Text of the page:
From and from seeing this, how did that develop into the product itself.

Tobias Kunze 1:49
So from seeing that, it became very clear that there’s a natural limit how much we can do distributed systems engineering to begin with wide as a developer, or like x developer, mostly now, my team doesn’t let me code anymore. But I’m very clear, maybe you cannot build out a system with 500 moving parts, 5000 moving parts and think you built this, like, it’s an in memory. Process space, right? You’re not calling out into services, everything you use is shared. Everything is multi tenant, it’s not like you own anything else that you just use it, that becomes in aggregate across the architecture becomes very difficult to manage.

Alexander Ferguson 2:37
So the sculpt complexity is definitely only increasing. But for where you guys play a role, what comes to Glasnostic? Like, it’s not prior to launching, it’s not like figuring out what what happens before. It’s if I understood from appreciate its day to day operations, can you help me understand that?

Tobias Kunze 2:52
Yeah, absolutely. So we used to think about applications or like anything we do in software, but the value is in writing the code. And it’s been true if you write a small piece, yes, that’s where the value is, once it’s deployed, it’s just gonna run, right. But the more complex they become, the more involved pieces actually, once the code is life. And it’s kind of nature versus nurture, right. And parents know that right, making the baby is not the work and raising it is the work afterwards. And we are entering in that stage by 20 years ago, absolutely. writing the code was difficult thing to do. Today, it’s all about keeping it up and keeping it up in the face of change and rising complexity.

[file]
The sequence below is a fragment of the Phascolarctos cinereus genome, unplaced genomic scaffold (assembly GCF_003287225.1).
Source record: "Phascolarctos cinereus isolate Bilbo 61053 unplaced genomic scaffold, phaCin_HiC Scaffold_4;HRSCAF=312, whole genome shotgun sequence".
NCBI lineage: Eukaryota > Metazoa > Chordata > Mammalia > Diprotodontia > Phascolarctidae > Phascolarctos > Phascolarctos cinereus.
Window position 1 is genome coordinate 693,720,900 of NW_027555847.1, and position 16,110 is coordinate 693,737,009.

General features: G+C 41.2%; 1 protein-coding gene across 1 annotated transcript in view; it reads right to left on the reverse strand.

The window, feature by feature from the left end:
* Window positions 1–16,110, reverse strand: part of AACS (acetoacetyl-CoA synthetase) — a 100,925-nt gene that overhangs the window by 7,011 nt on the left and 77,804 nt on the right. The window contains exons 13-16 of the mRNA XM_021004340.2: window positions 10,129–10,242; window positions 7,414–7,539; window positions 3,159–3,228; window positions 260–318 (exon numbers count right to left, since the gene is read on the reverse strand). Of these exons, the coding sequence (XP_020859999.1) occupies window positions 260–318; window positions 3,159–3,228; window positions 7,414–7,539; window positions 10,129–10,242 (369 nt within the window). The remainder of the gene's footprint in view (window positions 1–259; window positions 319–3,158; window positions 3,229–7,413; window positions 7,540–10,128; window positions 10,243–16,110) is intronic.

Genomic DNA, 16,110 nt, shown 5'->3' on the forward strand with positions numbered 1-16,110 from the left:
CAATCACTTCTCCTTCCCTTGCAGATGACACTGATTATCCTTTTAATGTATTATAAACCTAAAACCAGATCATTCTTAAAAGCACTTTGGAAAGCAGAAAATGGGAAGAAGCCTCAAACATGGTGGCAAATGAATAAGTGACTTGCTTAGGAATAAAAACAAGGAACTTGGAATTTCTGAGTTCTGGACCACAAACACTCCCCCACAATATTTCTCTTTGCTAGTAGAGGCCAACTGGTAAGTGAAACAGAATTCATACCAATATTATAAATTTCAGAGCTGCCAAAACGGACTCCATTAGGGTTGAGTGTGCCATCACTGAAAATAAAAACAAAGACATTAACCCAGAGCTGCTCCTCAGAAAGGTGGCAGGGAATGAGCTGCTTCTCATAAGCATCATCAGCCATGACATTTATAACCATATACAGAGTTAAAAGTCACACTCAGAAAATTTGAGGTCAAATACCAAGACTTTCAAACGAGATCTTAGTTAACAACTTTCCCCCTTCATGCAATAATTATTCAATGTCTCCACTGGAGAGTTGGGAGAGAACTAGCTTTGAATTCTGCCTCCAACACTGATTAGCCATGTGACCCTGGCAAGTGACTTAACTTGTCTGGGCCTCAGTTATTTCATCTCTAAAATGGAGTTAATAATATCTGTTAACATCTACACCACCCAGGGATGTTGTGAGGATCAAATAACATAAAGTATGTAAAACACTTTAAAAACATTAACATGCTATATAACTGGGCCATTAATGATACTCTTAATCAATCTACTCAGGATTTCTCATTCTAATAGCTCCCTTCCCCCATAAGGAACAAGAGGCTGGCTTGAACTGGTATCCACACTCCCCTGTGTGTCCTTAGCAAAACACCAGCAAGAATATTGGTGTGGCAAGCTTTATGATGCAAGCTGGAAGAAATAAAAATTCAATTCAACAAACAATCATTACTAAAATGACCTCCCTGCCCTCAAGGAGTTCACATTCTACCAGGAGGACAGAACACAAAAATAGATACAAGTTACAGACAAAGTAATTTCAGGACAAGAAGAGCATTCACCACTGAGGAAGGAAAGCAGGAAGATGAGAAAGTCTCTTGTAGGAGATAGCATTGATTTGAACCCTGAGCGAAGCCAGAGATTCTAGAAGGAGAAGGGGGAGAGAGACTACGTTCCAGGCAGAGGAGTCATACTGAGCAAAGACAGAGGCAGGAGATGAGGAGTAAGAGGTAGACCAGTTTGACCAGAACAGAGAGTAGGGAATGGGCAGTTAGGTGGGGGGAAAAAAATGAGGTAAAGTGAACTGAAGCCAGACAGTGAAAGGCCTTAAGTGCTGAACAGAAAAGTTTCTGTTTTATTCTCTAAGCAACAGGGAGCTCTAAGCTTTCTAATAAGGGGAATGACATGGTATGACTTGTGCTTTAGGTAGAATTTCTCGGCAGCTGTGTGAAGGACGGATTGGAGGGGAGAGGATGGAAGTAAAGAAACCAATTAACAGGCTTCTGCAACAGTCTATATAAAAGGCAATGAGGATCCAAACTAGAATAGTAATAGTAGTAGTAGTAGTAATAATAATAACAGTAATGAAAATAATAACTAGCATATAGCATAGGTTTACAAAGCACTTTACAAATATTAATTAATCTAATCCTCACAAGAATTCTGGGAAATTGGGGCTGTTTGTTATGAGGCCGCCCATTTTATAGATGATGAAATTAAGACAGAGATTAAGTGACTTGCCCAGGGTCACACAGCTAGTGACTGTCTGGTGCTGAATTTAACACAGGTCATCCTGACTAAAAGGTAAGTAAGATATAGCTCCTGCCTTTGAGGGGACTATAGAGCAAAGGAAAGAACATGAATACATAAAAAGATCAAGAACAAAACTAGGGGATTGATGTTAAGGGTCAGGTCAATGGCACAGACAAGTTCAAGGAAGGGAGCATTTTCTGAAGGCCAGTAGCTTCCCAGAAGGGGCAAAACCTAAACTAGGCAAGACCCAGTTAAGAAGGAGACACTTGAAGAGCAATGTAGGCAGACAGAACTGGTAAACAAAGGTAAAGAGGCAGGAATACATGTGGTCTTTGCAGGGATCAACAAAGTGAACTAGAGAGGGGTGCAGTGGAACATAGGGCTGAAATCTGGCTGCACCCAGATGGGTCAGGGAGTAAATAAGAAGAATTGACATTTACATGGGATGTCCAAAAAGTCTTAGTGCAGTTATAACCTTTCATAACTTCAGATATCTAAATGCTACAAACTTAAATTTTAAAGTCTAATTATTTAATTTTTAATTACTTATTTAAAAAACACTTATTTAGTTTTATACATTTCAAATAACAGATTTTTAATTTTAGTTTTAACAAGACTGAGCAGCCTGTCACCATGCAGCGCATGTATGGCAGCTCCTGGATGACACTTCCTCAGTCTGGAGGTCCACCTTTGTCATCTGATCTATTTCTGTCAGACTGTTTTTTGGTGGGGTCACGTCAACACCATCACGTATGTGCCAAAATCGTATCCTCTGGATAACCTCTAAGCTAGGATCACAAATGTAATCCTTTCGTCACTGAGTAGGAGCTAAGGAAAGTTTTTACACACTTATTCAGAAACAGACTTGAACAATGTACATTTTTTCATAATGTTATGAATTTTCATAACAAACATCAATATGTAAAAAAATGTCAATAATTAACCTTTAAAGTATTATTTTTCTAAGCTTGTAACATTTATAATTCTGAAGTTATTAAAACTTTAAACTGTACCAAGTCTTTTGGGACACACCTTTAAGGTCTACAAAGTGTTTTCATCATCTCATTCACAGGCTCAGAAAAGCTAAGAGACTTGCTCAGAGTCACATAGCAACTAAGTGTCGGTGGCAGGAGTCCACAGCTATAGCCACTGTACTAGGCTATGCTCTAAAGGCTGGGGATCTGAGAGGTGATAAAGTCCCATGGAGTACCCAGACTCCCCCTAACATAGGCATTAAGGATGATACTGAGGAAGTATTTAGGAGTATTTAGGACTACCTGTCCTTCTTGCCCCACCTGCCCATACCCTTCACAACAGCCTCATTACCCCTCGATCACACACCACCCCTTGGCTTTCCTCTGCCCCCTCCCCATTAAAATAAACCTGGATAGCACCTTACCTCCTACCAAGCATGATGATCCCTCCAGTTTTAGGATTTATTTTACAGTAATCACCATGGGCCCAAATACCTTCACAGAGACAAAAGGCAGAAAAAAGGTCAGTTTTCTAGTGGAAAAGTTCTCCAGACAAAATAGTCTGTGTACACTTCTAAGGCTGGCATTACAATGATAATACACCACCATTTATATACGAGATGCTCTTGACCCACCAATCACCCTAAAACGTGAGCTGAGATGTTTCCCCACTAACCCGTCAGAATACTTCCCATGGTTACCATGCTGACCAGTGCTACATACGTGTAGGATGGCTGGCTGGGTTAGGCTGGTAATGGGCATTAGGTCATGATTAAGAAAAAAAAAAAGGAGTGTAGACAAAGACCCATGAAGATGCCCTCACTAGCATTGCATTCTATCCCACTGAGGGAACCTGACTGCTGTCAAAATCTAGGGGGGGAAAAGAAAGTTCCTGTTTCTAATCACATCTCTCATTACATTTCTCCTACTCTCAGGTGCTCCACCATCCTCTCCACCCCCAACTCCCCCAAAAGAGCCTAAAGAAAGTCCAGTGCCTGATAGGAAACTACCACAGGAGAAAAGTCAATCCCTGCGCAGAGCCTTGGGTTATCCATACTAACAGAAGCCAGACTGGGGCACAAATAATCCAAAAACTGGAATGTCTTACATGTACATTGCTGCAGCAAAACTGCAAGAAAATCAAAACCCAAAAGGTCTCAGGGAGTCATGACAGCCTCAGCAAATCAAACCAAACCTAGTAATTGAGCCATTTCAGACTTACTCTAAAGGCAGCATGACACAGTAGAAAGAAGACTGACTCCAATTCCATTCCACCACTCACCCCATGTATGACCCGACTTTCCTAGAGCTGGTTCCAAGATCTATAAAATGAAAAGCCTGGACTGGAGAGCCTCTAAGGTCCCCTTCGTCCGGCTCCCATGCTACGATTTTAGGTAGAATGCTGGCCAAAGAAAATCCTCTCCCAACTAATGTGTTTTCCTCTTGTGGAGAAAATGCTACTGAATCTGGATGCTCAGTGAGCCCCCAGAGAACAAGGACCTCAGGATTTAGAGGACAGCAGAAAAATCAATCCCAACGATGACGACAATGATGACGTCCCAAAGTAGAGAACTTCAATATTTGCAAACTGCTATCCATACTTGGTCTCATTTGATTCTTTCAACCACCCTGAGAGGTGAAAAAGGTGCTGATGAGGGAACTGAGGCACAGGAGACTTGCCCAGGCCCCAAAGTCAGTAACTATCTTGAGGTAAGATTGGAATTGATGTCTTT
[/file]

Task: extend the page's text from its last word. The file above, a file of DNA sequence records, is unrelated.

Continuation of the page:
Alexander Ferguson 3:37
I love that, that focus that okay, maybe having a baby is easy, but then having to raise it, that’s a whole nother thing, especially as new problems are, they continue to learn and add new things to your world environmental changes. Another analogy I think we talked about is like, if you have a team of 20 people, the way you manage a team of 20 is different when you start to scale to 50 to 200 helped me understand when it comes to the software side to be able to manage an application. What are some of the complexity to come in when you’re trying to scale? And what should you be looking for?

Tobias Kunze 4:05